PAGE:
"This is how I figured out that our financial institutions have incorporated an enormously high threshold—collateral, which means that poor people, who so desperately need credit to escape their poverty, never set foot in a bank. They'd be laughed at. We believe that poor people will never repay their loans. We consider it normal that banks—like other companies—must turn a profit and that they exclude some 70, 80 percent of the world population. Those assumptions are not up for discussion; this is simply the way it is. In reality, no one has ever tested those ideas. After all, what bank lends money to poor people?"

"The approach to poverty is thwarted by our fixed convictions. Poor people are helpless, unhealthy, illiterate and thus stupid, they have nothing, they know nothing, we must take care of them, we must give them food... It is completely wrong to think like this. I am convinced that poor people are just as human as anyone else. They have just as much potential as anyone. They are simply shoved into a box marked POOR! And it's written in giant letters so that everyone simply treats them the way poor people are treated, because we think this is the way we should treat them. This means it isn't easy to get out of the box."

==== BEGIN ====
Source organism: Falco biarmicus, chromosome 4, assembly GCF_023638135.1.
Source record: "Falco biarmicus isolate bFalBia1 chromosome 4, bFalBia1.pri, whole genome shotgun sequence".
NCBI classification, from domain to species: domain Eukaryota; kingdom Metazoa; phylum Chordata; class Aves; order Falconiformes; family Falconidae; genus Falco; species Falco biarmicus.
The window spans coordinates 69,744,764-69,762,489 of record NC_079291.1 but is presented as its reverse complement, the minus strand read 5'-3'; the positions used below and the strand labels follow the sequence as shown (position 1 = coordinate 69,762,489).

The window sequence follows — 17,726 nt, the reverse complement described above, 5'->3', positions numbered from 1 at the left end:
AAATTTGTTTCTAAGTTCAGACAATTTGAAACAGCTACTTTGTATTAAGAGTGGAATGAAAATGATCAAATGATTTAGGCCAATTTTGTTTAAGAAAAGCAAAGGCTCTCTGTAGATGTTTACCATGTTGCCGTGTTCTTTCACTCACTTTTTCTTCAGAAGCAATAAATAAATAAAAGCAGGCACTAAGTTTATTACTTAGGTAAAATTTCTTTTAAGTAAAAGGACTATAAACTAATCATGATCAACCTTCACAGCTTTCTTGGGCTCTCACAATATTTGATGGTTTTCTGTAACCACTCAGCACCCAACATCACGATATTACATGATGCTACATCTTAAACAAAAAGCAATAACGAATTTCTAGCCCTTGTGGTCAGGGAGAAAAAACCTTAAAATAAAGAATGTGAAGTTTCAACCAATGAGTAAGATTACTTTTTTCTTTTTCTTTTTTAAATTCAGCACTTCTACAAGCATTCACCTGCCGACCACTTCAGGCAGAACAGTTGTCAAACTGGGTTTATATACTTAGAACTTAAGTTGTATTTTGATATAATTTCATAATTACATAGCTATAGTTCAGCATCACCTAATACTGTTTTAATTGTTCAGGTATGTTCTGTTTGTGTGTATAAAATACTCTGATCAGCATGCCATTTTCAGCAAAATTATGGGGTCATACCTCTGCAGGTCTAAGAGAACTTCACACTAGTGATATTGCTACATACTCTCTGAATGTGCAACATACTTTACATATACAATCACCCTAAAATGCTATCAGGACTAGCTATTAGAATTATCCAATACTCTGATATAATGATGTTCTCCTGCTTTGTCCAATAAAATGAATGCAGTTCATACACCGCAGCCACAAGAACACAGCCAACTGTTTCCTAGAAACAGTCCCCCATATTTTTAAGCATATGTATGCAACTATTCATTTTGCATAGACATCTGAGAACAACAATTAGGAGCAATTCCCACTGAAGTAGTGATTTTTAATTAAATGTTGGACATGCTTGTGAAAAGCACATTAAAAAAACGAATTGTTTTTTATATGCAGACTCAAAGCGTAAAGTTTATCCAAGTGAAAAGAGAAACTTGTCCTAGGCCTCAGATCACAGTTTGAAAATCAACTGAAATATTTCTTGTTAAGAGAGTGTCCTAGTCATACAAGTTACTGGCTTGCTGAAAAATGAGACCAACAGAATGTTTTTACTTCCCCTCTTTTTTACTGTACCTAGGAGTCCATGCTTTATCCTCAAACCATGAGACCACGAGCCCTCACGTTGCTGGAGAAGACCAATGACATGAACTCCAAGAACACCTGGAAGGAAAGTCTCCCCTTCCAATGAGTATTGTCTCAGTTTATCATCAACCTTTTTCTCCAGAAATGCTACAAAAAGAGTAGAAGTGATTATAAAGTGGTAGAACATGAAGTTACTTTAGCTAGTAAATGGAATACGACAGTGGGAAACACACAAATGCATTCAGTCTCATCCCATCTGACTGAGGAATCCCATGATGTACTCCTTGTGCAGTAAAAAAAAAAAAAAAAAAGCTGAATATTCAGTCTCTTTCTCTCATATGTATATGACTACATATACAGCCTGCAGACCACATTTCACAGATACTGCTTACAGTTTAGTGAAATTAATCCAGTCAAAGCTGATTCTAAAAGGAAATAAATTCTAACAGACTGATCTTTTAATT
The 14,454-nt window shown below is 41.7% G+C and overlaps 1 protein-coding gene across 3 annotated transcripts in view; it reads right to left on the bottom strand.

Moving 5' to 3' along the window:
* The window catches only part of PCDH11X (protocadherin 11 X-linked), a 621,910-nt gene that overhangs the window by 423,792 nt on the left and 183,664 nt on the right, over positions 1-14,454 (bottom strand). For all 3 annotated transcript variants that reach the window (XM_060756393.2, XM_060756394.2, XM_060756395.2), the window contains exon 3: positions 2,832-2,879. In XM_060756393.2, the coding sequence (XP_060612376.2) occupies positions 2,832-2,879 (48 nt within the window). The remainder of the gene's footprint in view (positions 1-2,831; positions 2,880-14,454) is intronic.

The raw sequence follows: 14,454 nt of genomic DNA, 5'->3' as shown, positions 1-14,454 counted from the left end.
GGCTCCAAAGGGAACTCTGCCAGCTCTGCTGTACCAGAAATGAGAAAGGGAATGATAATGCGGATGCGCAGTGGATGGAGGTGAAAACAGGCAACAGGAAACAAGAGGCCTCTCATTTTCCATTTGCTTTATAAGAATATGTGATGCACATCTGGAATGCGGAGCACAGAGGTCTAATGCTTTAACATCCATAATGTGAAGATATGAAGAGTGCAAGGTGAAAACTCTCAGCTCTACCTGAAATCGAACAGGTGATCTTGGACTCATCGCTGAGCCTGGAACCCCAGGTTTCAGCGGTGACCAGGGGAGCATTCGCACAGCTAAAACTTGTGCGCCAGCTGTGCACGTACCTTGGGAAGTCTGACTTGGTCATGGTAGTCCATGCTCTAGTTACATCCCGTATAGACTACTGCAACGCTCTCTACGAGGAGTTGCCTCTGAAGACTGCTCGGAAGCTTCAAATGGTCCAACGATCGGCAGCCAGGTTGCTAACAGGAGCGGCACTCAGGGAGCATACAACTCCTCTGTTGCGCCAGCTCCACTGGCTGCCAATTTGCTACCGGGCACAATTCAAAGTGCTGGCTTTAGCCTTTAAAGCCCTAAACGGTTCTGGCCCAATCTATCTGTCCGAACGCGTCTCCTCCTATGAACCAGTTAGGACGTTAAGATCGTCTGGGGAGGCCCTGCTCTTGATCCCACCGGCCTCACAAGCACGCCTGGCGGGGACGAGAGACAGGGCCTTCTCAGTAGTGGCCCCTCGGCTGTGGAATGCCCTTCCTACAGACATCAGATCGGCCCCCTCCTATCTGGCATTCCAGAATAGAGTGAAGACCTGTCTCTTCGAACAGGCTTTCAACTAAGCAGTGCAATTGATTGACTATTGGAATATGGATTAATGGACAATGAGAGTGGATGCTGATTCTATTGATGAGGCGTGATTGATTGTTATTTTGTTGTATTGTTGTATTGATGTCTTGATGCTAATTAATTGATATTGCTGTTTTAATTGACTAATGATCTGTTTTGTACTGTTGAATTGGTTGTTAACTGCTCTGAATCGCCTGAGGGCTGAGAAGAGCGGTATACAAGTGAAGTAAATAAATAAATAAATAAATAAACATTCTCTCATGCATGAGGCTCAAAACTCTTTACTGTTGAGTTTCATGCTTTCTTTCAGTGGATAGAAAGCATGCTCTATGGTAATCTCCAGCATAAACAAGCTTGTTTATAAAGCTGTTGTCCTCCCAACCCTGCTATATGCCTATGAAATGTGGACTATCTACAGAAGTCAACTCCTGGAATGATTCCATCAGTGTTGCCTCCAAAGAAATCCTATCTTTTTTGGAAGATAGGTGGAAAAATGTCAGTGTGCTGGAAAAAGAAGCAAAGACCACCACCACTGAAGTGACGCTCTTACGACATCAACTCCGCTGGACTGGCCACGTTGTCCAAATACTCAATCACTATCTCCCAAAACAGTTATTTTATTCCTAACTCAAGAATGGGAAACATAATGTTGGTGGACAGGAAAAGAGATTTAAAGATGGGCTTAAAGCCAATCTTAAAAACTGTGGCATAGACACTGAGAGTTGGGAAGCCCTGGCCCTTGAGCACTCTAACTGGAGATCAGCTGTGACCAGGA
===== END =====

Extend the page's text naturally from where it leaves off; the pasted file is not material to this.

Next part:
"This applies to individuals just as it does to countries. Governments in developing countries receive money from wealthy governments that are kind enough to contribute a portion of their national income to what is referred to as "development aid." This required charity towards poorer countries has become a credential that is not questioned nearly enough. Even our religions tell us to give money and food to the poor; they don't say we should create certain conditions and rights so the people can help themselves. But this type of development aid is very damaging: the position of the government is strengthened, the money doesn't get to the people who need it."

"I'm not just referring to poor countries. I'm also talking about the wealthy, western countries where you have designed a great big box called "social welfare." You say: oh, he is ill, he is handicapped, he can't take care of himself, it is society's responsibility to keep him alive. I think that's completely wrong. That way of thinking creates a divide between those who work and can take care of themselves and those who cannot."

"And what happens? If you're one of the unlucky few, you'll get a benefit payment every month. The message is clear: you can't do anything, the government has to take care of you. So you become dependent. You get used to having society give you money. You get it, you don't have to do anything for it, you don't have to justify it. That is deadly to your initiative and you start waiting for more aid. That's when they've broken your creativity. They've taken away a fundamental human element."